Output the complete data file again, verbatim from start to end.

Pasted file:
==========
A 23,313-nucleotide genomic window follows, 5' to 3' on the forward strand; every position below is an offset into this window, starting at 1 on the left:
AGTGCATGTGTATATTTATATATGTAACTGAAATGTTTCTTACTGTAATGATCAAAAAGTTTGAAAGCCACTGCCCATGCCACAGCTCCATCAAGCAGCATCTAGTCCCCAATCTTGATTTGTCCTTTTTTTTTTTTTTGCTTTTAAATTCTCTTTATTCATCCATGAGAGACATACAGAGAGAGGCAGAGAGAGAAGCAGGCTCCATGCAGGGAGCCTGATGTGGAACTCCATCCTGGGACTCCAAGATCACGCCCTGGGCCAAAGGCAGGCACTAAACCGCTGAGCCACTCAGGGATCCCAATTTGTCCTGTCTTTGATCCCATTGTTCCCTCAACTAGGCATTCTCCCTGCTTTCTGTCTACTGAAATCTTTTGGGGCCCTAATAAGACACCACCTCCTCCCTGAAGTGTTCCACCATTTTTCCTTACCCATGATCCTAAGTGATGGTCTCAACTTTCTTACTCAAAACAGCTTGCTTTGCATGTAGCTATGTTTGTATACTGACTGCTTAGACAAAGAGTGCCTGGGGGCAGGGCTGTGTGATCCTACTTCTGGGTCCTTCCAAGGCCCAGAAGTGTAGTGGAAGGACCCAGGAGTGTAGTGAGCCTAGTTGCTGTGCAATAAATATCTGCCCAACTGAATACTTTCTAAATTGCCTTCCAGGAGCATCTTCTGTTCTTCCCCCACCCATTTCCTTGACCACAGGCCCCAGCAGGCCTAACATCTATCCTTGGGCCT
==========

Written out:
A 23,313-nucleotide genomic window follows, 5' to 3' on the forward strand; every position below is an offset into this window, starting at 1 on the left:
AGTGCATGTGTATATTTATATATGTAACTGAAATGTTTCTTACTGTAATGATCAAAAAGTTTGAAAGCCACTGCCCATGCCACAGCTCCATCAAGCAGCATCTAGTCCCCAATCTTGATTTGTCCTTTTTTTTTTTTTTGCTTTTAAATTCTCTTTATTCATCCATGAGAGACATACAGAGAGAGGCAGAGAGAGAAGCAGGCTCCATGCAGGGAGCCTGATGTGGAACTCCATCCTGGGACTCCAAGATCACGCCCTGGGCCAAAGGCAGGCACTAAACCGCTGAGCCACTCAGGGATCCCAATTTGTCCTGTCTTTGATCCCATTGTTCCCTCAACTAGGCATTCTCCCTGCTTTCTGTCTACTGAAATCTTTTGGGGCCCTAATAAGACACCACCTCCTCCCTGAAGTGTTCCACCATTTTTCCTTACCCATGATCCTAAGTGATGGTCTCAACTTTCTTACTCAAAACAGCTTGCTTTGCATGTAGCTATGTTTGTATACTGACTGCTTAGACAAAGAGTGCCTGGGGGCAGGGCTGTGTGATCCTACTTCTGGGTCCTTCCAAGGCCCAGAAGTGTAGTGGAAGGACCCAGGAGTGTAGTGAGCCTAGTTGCTGTGCAATAAATATCTGCCCAACTGAATACTTTCTAAATTGCCTTCCAGGAGCATCTTCTGTTCTTCCCCCACCCATTTCCTTGACCACAGGCCCCAGCAGGCCTAACATCTATCCTTGGGCCT